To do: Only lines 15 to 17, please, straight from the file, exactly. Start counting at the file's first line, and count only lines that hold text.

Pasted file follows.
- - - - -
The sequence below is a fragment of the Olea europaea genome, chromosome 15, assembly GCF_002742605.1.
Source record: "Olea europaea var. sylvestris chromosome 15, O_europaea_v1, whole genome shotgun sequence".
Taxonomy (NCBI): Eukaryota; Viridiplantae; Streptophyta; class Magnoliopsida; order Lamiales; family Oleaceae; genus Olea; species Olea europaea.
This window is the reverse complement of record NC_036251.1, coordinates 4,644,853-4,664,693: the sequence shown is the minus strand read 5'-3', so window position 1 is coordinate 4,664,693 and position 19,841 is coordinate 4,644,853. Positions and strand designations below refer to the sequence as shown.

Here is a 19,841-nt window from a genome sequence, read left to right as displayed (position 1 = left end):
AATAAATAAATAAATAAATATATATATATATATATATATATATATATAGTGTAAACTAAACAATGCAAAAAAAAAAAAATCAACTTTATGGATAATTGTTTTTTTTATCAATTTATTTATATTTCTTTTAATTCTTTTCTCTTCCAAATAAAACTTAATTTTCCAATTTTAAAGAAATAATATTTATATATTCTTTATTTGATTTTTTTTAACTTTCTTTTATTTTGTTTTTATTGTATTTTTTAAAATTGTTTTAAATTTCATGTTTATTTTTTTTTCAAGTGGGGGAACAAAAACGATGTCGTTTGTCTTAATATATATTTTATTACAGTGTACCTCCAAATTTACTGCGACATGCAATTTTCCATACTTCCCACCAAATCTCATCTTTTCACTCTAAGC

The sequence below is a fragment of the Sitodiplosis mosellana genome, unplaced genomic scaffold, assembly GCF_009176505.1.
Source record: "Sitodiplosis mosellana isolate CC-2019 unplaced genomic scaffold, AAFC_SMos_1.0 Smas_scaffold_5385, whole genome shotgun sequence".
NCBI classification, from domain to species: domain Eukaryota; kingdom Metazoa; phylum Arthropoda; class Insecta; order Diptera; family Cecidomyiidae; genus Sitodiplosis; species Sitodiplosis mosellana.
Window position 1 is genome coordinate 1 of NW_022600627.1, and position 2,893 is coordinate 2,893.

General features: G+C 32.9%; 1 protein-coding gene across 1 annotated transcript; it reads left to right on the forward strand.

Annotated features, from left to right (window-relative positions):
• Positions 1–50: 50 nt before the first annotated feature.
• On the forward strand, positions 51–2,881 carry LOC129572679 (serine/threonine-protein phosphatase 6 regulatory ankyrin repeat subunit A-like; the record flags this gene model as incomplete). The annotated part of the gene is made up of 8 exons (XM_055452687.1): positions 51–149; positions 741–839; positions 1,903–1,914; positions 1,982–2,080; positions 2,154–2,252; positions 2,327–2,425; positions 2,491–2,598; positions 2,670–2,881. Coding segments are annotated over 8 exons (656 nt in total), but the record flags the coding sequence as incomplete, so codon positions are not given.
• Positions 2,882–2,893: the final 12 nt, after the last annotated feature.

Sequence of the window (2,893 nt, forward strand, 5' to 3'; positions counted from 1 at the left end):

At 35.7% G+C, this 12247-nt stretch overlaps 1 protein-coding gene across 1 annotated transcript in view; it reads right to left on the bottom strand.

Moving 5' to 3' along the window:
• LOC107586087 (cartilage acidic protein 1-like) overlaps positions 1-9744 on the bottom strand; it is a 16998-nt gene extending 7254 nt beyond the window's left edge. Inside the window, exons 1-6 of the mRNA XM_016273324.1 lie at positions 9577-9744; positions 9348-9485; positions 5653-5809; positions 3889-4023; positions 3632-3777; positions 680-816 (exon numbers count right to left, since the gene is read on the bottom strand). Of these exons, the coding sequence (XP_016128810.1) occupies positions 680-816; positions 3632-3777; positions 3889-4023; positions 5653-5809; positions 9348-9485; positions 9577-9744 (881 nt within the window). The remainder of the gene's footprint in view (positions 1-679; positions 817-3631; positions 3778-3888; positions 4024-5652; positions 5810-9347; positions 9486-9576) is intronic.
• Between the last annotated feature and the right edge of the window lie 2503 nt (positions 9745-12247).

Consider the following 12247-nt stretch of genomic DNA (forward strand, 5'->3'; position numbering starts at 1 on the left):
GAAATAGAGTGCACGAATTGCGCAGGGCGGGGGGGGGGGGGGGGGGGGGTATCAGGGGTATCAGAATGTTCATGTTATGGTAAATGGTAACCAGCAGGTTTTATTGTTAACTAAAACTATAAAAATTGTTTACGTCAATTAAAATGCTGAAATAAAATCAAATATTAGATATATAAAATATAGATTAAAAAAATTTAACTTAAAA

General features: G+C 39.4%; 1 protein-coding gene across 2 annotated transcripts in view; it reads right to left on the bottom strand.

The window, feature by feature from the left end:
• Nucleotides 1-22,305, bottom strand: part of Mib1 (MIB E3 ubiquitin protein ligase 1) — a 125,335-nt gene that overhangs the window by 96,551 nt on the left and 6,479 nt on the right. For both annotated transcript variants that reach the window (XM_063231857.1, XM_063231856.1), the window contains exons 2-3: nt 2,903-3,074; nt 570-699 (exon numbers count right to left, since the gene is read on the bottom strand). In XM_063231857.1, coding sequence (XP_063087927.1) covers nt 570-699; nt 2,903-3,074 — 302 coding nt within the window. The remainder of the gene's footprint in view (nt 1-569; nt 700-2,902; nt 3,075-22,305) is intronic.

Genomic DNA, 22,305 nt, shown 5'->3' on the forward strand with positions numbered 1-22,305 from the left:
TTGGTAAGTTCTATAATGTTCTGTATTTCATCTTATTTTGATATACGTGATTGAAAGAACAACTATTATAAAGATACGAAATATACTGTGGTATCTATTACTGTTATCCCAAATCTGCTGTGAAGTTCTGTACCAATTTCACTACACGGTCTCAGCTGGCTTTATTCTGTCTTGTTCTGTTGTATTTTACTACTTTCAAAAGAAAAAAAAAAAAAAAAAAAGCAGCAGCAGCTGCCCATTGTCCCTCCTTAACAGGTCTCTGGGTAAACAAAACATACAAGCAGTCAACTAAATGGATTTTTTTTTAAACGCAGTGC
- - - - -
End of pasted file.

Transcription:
• Positions 2,882–2,893: the final 12 nt, after the last annotated feature.

Sequence of the window (2,893 nt, forward strand, 5' to 3'; positions counted from 1 at the left end):

At 35.7% G+C, this 12247-nt stretch overlaps 1 protein-coding gene across 1 annotated transcript in view; it reads right to left on the bottom strand.